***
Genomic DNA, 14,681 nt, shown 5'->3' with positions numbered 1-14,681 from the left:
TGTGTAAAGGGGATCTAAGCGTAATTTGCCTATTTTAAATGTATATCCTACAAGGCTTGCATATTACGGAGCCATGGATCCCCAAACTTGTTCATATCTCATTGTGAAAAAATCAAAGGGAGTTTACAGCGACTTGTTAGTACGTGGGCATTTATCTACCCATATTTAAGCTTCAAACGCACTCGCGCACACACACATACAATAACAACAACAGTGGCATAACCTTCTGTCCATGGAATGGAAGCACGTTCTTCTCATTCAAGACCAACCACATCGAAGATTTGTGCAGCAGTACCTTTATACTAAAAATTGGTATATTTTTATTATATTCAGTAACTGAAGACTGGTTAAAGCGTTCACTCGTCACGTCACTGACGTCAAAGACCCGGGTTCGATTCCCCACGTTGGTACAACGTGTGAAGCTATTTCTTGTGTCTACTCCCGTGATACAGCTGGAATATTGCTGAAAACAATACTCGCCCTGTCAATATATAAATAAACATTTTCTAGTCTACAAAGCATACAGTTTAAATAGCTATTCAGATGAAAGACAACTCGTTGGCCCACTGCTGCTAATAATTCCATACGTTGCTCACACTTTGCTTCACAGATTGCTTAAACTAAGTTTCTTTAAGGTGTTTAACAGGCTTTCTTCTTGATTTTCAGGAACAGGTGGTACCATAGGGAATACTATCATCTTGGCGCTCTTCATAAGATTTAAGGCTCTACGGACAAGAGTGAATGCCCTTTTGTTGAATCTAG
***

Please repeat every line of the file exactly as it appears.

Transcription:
Genomic DNA, 14,681 nt, shown 5'->3' with positions numbered 1-14,681 from the left:
TGTGTAAAGGGGATCTAAGCGTAATTTGCCTATTTTAAATGTATATCCTACAAGGCTTGCATATTACGGAGCCATGGATCCCCAAACTTGTTCATATCTCATTGTGAAAAAATCAAAGGGAGTTTACAGCGACTTGTTAGTACGTGGGCATTTATCTACCCATATTTAAGCTTCAAACGCACTCGCGCACACACACATACAATAACAACAACAGTGGCATAACCTTCTGTCCATGGAATGGAAGCACGTTCTTCTCATTCAAGACCAACCACATCGAAGATTTGTGCAGCAGTACCTTTATACTAAAAATTGGTATATTTTTATTATATTCAGTAACTGAAGACTGGTTAAAGCGTTCACTCGTCACGTCACTGACGTCAAAGACCCGGGTTCGATTCCCCACGTTGGTACAACGTGTGAAGCTATTTCTTGTGTCTACTCCCGTGATACAGCTGGAATATTGCTGAAAACAATACTCGCCCTGTCAATATATAAATAAACATTTTCTAGTCTACAAAGCATACAGTTTAAATAGCTATTCAGATGAAAGACAACTCGTTGGCCCACTGCTGCTAATAATTCCATACGTTGCTCACACTTTGCTTCACAGATTGCTTAAACTAAGTTTCTTTAAGGTGTTTAACAGGCTTTCTTCTTGATTTTCAGGAACAGGTGGTACCATAGGGAATACTATCATCTTGGCGCTCTTCATAAGATTTAAGGCTCTACGGACAAGAGTGAATGCCCTTTTGTTGAATCTAG